When rage builds, our bodies go into “crisis” mode and become flooded with stress chemicals that prepare us to fight or flee. Deep breathing sends a message to our brains to calm down–that fighting isn’t necessary, after all. When you feel the rage boiling up, get into the habit of practicing deep breathing to counterbalance your crisis response. Take a slow deep breath in through your nose, filling your lungs. Hold for a count of four, then release the breath slowly. Repeat until you feel calmer. There are many deep breathing techniques, so try different ones until you find one that best suits you. The more you practice this technique, the more effective it will become.
3. Practice mindfulness.
Mindfulness is the practice of becoming fully present and engaged in the current moment. Often when we become enraged, we’re not focused on the present but are fixated on a past event or something that might happen in the future. John is going to be late picking up the kids again, I just know it! I can’t believe Sarah cheated on me! Mindfulness practice trains our minds to stay focused on the ‘right now’ rather than rage-triggering situations we can’t change or that haven’t yet happened.
When you’re feeling rage, try to stop and take a moment to mindfully acknowledge how you feel. Name the feeling aloud (I’m feeling furious) and note the physical sensations you’re experiencing (“My heart is pounding, I’m breathing heavily, etc.). Also, take note of other sensations and observations in the moment: scents, colors, sounds, textures. Staying in the present can help distance you from triggering thoughts and make you feel calmer–especially if you pair the practice with taking deep breaths.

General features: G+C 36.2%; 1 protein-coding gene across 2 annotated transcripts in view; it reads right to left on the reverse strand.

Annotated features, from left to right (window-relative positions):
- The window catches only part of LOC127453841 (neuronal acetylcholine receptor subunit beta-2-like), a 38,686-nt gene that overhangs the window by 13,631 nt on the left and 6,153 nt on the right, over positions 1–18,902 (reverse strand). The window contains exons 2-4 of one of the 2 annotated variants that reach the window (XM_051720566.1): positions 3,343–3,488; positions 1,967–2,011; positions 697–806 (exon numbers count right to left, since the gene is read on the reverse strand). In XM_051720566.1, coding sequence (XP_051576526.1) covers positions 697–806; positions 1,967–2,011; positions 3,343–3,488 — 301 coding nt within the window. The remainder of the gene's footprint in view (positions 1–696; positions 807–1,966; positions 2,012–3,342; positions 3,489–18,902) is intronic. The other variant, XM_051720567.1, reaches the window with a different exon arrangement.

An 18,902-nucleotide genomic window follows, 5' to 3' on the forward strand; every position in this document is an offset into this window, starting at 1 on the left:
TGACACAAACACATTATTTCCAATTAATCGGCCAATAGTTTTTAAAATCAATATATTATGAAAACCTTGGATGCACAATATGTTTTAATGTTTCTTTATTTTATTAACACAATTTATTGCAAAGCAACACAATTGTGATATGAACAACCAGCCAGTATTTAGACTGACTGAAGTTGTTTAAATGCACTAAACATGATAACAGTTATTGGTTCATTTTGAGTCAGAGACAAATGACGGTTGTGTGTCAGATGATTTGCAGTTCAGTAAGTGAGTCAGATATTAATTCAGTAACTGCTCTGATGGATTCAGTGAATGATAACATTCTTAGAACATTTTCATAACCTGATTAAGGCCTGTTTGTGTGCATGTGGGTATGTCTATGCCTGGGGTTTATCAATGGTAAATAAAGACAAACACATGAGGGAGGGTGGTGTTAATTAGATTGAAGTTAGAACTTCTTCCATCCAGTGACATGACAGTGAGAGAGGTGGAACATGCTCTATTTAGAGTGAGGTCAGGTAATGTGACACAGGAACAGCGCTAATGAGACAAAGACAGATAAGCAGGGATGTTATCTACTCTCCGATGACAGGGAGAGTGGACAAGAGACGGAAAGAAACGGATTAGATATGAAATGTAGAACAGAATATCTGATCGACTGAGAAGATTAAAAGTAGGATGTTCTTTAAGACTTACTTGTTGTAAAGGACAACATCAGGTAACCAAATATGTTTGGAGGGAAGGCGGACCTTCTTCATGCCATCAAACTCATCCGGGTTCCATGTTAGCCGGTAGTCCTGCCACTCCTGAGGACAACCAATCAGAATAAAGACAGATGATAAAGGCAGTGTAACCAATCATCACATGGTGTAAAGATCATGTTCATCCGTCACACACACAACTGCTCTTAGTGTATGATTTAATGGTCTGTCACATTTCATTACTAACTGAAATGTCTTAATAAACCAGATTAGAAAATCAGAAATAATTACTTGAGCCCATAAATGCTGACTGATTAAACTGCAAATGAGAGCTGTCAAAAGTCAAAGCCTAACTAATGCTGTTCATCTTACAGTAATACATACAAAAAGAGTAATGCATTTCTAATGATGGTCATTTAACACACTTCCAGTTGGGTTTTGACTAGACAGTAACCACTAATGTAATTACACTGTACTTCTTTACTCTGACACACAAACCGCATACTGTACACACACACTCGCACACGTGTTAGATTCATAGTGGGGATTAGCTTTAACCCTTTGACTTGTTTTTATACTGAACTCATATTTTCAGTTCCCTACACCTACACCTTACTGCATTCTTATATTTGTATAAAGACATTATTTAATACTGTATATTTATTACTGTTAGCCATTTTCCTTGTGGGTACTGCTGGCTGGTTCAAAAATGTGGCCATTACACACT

4. Get Professional Help.
Expressing your anger and frustration to a trusted friend or a support group can be a helpful way of letting off steam. But if your rage is truly beyond control and you cannot stop self-defeating, destructive behavior, you should seek the help of a professional therapist. A professional can help you understand what is at the root of your rage, understand the patterns that trigger it, and help you find long-term solutions to manage your anger.
In closing, it is very normal and understandable to have anger during a divorce. Actually anger is a healthy emotion and should be felt and processed. Anger can provide energy to help you move forward and make some necessary changes. But, it’s important to understand the difference between anger and rage, and to seek help if you feel like your rage is out of control. Remember that what you do now—during your divorce, will affect your life after divorce. What that means is, if you make good choices now, your divorce outcome and your life ahead can be wonderful. I’m here to help if you’d like a consultation.
Katherine E. Miller is a Divorce Attorney, who is also a certified mediator and a trained collaborative divorce professional. In practice for over 30 years and personally divorced, Miller is the founder of the Miller Law Group, all women’s boutique law firm with seven divorce professionals. Miller is also the Director at the Center for Understanding in Conflict, the organization that teaches mediation, collaborative law and other conflict resolution skills, and she hosts the podcast and radio show, “Divorce Dialogues.” Additionally, Miller is the former president of the New York Association of Collaborative Professionals. She is a graduate of Vassar College and Fordham University school of Law. Learn more: Miller-law.com.